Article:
Last August, he accused Googleof “suppressing” conservative voices and “hiding information and news that is good” about him after seeing an infographic on cable news from a “not scientific” study. In April, the president met with Twitter’s C.E.O., Jack Dorsey, where he derailed a conversation on public health to complain about losing followers of his personal Twitter account. Mr. Trump hinted at intervening in tech-platform moderation as recently as this month after Facebook banned a number of pro-Trump media figures for “extremism.” His response on Twitter: “We are monitoring and watching, closely!!”

As if to make its priorities regarding online freedom even clearer, just hours after declining to sign the Christchurch call, the White House announced an online tool for reporting tech-platform bias. “No matter your views, if you suspect political bias caused such an action to be taken against you, share your story with President Trump,” it said.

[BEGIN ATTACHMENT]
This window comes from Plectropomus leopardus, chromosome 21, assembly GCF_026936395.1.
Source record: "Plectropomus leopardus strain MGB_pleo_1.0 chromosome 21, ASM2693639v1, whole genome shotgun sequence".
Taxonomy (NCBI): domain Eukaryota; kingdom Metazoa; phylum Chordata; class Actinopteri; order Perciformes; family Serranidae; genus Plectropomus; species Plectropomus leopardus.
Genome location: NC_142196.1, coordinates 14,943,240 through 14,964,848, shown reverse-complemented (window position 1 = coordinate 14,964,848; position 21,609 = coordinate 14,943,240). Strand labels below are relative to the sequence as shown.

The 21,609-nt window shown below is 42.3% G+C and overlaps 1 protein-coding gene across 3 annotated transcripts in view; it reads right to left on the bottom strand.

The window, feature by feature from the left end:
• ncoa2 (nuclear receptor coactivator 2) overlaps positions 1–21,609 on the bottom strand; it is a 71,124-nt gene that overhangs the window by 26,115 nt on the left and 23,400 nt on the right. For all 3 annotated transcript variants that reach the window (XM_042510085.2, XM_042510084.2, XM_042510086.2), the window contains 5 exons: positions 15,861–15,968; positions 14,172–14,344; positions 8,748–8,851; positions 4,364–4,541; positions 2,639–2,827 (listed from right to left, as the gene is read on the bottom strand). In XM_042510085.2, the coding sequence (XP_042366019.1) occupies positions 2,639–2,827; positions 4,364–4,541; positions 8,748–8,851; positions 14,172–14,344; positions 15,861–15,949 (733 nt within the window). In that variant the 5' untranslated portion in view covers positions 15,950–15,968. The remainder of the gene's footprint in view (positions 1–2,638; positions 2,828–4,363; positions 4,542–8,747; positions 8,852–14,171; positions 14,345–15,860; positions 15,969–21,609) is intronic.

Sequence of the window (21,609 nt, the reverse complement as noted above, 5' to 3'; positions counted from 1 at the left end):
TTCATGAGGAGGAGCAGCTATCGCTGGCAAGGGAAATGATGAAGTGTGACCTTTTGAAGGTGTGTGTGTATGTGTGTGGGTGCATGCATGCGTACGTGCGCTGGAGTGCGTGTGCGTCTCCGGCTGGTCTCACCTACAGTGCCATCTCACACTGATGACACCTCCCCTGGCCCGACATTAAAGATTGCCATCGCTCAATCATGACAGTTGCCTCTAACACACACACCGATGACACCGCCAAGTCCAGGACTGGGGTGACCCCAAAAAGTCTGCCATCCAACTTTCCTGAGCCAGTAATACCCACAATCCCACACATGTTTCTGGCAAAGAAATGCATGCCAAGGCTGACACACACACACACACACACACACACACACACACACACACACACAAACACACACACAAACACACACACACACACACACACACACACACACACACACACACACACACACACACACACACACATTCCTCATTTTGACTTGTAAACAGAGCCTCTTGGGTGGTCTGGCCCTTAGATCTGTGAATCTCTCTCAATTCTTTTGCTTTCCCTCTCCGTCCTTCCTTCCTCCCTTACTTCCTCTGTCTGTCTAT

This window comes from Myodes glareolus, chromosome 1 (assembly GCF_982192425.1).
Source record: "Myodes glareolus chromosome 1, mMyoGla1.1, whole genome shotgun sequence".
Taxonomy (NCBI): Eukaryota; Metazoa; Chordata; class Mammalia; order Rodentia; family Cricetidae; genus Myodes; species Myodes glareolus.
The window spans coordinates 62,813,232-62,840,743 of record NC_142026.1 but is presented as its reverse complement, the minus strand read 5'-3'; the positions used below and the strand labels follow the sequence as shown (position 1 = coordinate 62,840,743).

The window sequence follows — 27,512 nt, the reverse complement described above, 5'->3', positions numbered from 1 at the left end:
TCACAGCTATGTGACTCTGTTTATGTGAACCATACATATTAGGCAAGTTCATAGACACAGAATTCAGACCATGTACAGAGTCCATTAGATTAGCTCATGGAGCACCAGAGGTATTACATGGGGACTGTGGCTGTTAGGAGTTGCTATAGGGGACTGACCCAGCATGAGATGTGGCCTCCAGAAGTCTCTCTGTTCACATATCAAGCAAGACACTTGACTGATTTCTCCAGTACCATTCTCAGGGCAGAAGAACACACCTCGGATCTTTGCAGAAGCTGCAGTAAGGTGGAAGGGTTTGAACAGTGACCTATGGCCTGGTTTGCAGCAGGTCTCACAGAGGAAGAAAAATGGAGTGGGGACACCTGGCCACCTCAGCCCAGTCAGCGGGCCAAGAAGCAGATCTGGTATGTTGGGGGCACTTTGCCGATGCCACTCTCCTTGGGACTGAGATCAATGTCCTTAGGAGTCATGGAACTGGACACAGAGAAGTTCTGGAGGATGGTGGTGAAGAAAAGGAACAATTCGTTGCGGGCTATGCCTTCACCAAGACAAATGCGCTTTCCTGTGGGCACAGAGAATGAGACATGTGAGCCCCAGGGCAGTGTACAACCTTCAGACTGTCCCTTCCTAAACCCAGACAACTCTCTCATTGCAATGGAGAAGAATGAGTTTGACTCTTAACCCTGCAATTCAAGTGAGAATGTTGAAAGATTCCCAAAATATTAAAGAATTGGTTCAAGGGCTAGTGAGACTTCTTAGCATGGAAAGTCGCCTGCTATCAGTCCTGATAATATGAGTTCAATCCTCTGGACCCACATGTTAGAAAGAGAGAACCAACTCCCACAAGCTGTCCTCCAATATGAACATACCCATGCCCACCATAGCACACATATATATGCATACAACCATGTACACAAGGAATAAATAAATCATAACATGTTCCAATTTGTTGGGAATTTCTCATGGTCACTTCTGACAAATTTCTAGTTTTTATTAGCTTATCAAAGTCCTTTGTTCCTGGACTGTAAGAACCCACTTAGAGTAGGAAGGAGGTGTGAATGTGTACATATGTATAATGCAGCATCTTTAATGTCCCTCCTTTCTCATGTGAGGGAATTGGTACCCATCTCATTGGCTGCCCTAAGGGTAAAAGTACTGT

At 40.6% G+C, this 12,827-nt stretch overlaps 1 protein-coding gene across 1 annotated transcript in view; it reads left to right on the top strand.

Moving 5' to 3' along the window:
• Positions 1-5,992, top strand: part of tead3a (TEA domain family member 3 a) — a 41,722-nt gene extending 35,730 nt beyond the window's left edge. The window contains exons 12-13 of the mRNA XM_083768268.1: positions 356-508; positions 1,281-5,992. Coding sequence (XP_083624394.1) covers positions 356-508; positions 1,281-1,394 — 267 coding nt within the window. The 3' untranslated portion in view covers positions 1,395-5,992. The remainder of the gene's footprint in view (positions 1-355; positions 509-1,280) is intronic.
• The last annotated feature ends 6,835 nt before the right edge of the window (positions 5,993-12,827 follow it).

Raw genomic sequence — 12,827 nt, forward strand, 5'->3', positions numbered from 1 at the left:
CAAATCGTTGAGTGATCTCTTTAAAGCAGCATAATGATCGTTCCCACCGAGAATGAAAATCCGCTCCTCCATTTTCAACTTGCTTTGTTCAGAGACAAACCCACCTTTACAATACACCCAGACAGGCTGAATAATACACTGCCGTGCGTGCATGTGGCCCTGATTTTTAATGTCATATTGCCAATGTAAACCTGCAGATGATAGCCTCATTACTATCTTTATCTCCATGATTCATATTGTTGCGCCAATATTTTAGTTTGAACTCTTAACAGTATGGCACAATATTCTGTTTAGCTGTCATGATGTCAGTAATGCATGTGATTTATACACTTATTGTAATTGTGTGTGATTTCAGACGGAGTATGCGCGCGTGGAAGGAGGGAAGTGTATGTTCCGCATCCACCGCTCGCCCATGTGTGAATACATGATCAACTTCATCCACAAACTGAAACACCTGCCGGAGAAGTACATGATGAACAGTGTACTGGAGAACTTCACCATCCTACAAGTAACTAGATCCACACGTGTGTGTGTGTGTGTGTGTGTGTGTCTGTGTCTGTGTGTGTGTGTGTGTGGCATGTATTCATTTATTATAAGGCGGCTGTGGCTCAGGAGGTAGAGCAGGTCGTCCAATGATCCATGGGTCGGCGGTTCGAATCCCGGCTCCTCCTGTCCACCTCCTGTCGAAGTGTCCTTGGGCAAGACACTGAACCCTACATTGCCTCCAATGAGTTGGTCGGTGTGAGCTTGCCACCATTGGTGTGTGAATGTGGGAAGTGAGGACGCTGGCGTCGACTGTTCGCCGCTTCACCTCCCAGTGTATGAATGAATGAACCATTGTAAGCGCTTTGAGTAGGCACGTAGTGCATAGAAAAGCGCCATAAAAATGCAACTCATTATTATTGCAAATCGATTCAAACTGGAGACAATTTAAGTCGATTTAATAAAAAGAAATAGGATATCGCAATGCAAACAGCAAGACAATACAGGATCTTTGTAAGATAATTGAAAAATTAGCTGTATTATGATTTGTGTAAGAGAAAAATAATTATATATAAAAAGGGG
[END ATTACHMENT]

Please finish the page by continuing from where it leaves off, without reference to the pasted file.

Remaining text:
Trump’a free-speech solicitude is limited to right-wingers and racists.

If there was ever any doubt that Trump’s appeal has always been grounded in bigotry, misogyny and white nationalism, we can add his refusal to sign the “Call” to the mountain of evidence that already exists.

There is a reason David Duke and his ilk claim Trump as one of their own.  For confirmation, you need only read the report in the most recent issue of the Atlantic: “An oral history of Donald Trump’s Bigotry.” It’s a devastating”in his own words” documentation of the life-long bigotry of a man whose only claim to superiority is dependent upon inherited money and skin color.

Thanks to our antiquated and undemocratic Electoral College, we are saddled with a President who repeatedly tells the world that America is now on the side of hatred and white nationalism. Trump’s “Muslim ban,” his ridiculous “wall,” his administration’s appallingly inhumane treatment of would-be refugees at our southern (but not our northern) border, his defense of the “very fine” people among the Charlottesville neo-Nazis, his disdain for “shithole” countries, his move to deny transgender individuals the right to serve in the armed forces….the examples go on and on.

In 2020, if the electorate doesn’t massively repudiate this repulsive, reptilian man and his nest of vipers and idiots, we are no longer the (imperfect but aspirational)  America so many of us thought we were.